5 Ways to Avoid Burnout as a Mortgage Broker

Jordan Morales
April 25, 2022

As a business owner (aka the Big Cheese) and mortgage broker, we know there is no shortage of stressors in your life. Managing lead pipelines, answering phone calls, sending out holiday emails, picking your kids up from school — the list goes on. We get it.  Working tirelessly to hit your goals may seem like the only option. But, in actuality, it’s the very thing holding you back from reaching the tippity top of the mortgage mountain, and (more importantly) it’s the quickest way to burn out, both personally and professionally.

The bright side: There are plenty of things you can do to avoid burnout at work and to maintain yourself throughout the year. Whether you’re overperforming at work or feeling overwhelmed in life, we’ve laid out a few tips to help you balance a healthy personal AND business life.

Teamwork Makes the Dream Work

“The strength of the team is each individual member. The strength of each member is the team.” - Phil Jackson

Nothing gets you to the finish line faster than a solid team and a common goal. Having a strong supporting team around you is invaluable and a fantastic way to avoid burnout at work. Remember, you don’t have to oversee everything.

Create a few lists of your day-to-day tasks/projects:

  • What do you enjoy doing the most?
  • What takes up most of your time?
  • What is your least favorite task/project?

Once you’ve taken this self-audit — you can hire, outsource, and hand off some of those tasks to other people. This will free up your time and win you back some much-needed energy. What’s the key to a flowing pipeline and consistent volume? High-quality service and quick turnarounds. A strong mortgage team just so happens to solve both of those. Make your life a little bit easier and go build your dream team!


What/Who do you NEED: Straight out of the gate, you must identify your must-have employees. Examine your workflows and start building out the ‘ideal’ candidate to take on these tasks/projects —it might be an existing one, or you may need to hire. It’s important to define your current processes; it’ll make the hiring process simpler and will help you reallocate tasks.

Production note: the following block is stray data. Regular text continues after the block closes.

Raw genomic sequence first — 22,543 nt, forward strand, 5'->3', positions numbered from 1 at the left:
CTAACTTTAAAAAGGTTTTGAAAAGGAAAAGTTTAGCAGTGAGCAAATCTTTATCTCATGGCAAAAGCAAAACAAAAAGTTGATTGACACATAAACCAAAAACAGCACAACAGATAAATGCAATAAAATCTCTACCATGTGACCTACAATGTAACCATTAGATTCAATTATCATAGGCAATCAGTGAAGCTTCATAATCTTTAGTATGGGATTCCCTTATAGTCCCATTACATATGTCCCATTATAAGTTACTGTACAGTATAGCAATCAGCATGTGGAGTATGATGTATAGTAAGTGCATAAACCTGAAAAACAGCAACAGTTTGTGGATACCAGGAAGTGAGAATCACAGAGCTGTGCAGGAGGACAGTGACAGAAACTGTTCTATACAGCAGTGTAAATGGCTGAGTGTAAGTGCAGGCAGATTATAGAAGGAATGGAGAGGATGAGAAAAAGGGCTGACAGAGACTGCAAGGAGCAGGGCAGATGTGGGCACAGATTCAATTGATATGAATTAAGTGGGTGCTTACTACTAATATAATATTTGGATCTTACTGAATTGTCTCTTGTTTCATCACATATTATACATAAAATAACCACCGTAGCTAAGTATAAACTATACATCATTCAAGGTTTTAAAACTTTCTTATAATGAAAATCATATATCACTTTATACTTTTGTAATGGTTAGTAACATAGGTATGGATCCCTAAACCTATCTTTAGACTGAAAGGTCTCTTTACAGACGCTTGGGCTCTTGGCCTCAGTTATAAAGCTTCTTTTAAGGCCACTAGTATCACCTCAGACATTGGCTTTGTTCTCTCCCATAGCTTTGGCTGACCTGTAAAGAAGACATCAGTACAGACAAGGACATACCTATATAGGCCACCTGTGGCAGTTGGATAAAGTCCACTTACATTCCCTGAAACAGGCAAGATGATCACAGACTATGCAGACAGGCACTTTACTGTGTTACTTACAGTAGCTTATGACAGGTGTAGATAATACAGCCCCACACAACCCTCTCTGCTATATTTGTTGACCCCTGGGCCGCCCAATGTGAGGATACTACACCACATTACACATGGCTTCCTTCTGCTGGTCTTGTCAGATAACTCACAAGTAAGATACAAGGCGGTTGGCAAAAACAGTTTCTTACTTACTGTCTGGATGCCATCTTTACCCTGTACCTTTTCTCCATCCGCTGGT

Keep Your Job Description Short and Clear: Serious employee candidates typically don’t need long-winded explanations of what their job will entail. Just be sure your job description is concise enough to lay out expectations, responsibilities, and a few main day-to-day tasks they will be performing.

Your Health Is Important, Make Time for It

Unless you’re a fitness nut, it can be tough to get to the gym or prioritize some time for movement every single day. As a small business owner, it’s easy to be devoured by day-to-day tasks and working around the clock — often your health needs go by the wayside because of hectic workdays and strenuous meetings. However, nothing makes you feel the effects of burnout faster than sidelining your health for the sake of your business.

This ‘tip’ is pretty straightforward: Make it a priority to block out some you time throughout the day.  Whether it’s a brisk walk in the morning or a mid-day workout, get your body off that desk chair and start moving. You’d be surprised what a 5-minute walk can do to a foggy, morning brain. It’s simple. Want to become more productive? Be more active.

Schedule = Structure

If you’re enjoying the privilege of working from home, you understand how “great” it is to work essentially whenever you want. That said, it’s easier now than ever to blur the lines between leisure time and work hours — leading to unhealthy boundaries and disorganized business.

How can you battle this ‘work-from-home’ dilemma? Create a schedule. It’s the one true solution to prevent you from dilly-dallying. Blocking out time throughout your day will keep you focused and (more importantly) effective with each task you have on your plate. There’s power in knowing when you’ll be working and when you’ll have time to play catch with your kids. This way, you won’t feel like work is 24/7, and you can enjoy more stress-free moments.